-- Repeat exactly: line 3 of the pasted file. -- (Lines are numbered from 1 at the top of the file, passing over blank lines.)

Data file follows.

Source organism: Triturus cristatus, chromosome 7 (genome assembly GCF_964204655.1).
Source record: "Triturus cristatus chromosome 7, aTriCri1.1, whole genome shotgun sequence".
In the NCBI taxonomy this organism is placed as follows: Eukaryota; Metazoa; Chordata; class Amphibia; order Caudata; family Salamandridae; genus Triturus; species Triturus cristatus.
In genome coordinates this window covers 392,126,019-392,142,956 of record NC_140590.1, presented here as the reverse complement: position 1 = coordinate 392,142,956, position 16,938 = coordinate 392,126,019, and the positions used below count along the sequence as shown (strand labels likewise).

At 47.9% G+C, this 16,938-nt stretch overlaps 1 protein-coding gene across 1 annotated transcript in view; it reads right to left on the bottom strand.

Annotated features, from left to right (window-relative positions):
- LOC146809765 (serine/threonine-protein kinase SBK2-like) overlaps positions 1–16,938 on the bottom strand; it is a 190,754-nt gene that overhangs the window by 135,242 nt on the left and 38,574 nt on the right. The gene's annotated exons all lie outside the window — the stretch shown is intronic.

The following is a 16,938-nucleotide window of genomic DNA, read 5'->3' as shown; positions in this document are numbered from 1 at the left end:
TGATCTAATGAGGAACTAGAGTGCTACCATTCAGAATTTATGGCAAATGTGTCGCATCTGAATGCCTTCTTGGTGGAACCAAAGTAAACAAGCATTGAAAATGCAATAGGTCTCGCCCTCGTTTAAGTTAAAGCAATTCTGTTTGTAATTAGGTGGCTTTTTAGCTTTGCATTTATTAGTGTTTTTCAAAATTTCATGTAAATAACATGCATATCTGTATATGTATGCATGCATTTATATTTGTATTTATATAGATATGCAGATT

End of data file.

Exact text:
In the NCBI taxonomy this organism is placed as follows: Eukaryota; Metazoa; Chordata; class Amphibia; order Caudata; family Salamandridae; genus Triturus; species Triturus cristatus.